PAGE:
Technological developments in batteries encompass different industry sectors in addition to the automotive industry (for example, the mining, metallurgical, and chemical segments) and Brazil has great potential in this area.

An article in the journal Nature Research, published in August 2021, Electric cars and batteries: how will the world produce enough?[8], stated that “Reducing the use of scarce metals — and recycling them — will be key to the world’s transition to electric vehicles”. Recycling batteries components, especially metallic elements, is a critical issue and technologies for this process are still in initial stages. Different types of batteries, such as lithium-ion and lithium iron phosphate cells, are being developed, but separating the metals contained is one of the obstacles in the recycling process.

In April 2021, Automotive Business[9] announced that the Brazilian metallurgical multinational TUPY S.A. and the University of São Paulo (USP) have joined forces to create a solution to the recycling problem. This partnership has an initial investment of R$ 4 million to develop a technology for recycling lithium batteries. This is aligned not only with the international concern about Electric Vehicles and batteries environmental matter, but is also an illustrative case of the remarks by the ABVE President above.

Therefore, we can see that technologies related to batteries are very relevant to innovation related to Electronic Vehicles and for EV markets, including in Brazil.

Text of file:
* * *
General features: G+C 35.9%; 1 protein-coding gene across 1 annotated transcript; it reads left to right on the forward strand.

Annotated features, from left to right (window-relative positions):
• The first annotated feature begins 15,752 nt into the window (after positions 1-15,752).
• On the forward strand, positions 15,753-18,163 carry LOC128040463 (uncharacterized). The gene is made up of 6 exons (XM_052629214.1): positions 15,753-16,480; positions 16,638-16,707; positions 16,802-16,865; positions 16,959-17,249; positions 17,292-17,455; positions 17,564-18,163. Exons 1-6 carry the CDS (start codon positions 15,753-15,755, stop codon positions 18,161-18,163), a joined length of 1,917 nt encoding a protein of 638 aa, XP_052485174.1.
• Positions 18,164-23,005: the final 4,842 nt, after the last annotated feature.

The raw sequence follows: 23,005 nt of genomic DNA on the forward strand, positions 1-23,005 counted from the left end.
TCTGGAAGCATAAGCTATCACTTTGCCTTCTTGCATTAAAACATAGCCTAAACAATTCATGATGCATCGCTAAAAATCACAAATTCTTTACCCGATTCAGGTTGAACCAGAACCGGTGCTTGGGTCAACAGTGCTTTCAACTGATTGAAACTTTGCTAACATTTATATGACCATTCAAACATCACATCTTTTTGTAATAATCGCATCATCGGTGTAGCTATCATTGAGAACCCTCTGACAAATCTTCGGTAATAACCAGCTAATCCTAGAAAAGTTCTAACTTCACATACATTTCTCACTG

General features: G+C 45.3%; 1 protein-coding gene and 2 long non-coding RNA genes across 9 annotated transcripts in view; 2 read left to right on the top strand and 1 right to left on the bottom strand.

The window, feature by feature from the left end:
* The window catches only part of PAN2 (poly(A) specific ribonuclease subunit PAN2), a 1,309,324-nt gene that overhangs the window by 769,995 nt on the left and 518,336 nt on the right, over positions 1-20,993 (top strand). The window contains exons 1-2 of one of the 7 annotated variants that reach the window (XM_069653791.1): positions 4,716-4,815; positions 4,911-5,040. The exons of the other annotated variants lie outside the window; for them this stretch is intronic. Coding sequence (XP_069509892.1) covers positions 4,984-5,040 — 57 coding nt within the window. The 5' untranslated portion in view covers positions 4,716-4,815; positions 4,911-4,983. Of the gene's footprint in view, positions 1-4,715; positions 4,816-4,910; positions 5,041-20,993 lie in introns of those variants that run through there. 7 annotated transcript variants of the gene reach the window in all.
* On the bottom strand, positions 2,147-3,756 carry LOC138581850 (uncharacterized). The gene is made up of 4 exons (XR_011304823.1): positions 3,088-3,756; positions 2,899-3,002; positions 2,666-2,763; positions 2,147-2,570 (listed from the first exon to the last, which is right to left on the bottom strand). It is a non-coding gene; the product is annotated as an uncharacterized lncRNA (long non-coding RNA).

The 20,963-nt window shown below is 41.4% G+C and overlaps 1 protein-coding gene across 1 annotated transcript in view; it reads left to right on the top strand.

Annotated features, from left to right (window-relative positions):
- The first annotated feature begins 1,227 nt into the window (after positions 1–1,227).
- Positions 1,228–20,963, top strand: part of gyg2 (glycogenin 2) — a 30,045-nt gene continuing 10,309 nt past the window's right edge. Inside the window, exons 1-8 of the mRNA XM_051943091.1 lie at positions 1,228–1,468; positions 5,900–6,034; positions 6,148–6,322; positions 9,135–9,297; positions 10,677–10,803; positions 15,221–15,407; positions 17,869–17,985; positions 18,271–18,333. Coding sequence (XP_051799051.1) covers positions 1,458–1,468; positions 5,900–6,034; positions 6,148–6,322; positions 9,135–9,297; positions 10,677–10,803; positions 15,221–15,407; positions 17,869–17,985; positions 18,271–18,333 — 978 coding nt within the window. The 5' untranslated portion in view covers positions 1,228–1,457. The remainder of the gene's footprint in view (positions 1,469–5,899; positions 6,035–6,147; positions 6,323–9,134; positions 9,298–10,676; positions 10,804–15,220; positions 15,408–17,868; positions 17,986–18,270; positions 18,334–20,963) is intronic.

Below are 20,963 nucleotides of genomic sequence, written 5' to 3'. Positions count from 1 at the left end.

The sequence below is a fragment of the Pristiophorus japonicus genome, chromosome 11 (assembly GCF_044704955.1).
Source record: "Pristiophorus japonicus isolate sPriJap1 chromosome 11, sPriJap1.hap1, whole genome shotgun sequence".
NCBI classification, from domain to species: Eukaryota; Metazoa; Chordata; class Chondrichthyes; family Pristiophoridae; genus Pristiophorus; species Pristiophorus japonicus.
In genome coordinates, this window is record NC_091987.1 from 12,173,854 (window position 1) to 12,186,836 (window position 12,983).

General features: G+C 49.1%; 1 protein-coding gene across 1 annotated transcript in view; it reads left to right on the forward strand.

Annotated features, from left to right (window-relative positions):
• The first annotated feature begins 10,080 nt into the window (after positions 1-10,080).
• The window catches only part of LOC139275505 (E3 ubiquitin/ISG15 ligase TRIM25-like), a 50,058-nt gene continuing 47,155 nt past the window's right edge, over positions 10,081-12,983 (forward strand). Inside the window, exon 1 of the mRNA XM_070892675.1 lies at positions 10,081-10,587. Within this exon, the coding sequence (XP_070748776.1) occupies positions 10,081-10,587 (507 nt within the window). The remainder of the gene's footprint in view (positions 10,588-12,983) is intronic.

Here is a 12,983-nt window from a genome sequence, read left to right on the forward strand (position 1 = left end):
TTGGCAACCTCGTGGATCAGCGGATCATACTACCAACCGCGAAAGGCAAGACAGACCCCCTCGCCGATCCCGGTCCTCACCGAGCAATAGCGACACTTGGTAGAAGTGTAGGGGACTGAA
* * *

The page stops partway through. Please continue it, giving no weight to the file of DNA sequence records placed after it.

In summary, the global perspective of patents for Electronic Vehicles shows that the market is seeing increasing investments in this segment, in line with government agendas around the world. Further, electric mobility is increasingly being seen as an important resource to decarbonize the energy and transport sectors and mitigate climate change (IEA, 2020).

In a recent study on the future of Electronic Vehicles in Brazil (2020)[10] published on the Nature Research website (Behavioural and Social Science), it was found that most of the sector’s stakeholders agree that “… if Electronic Vehicles get government incentives, they will account for up to 20% of the market share in Brazil by 2030”. In this regard, the Brazilian government launched a tax incentive program for the automotive sector in 2018, and there is also a bill pending in the Brazilian Congress seeking to reduce the tax on electric or hybrid vehicles. Such initiatives boost the projects in progress and also bring more investments in research and development to related technologies in Brazil, which consequently generate more patents filed in Brazil and more Brazilian companies patenting their solutions.

Going forward, and to maintain such strong growth, it will be extremely important to guarantee protection for innovations in the Brazilian automotive industry, as European and Japanese companies are already doing by patenting their developments, so as not to end up at a competitive disadvantage to other countries.

[1], accessed on 6/16/2021


[3], accessed on 6/16/2021

[4], accessed on 7/19/2021

[5] Fonte: INPI (IPCs: B60L, B60W, B60K 6/00, H02J 7/00, H01M)

[6], accessed on 8/29/2021

[7], accessed on 8/29/2021

[8], accessed on 8/29/2021

[9], accessed on 8/29/2021

[10], accessed on 6/16/2021


Article published on The Brazilian Report.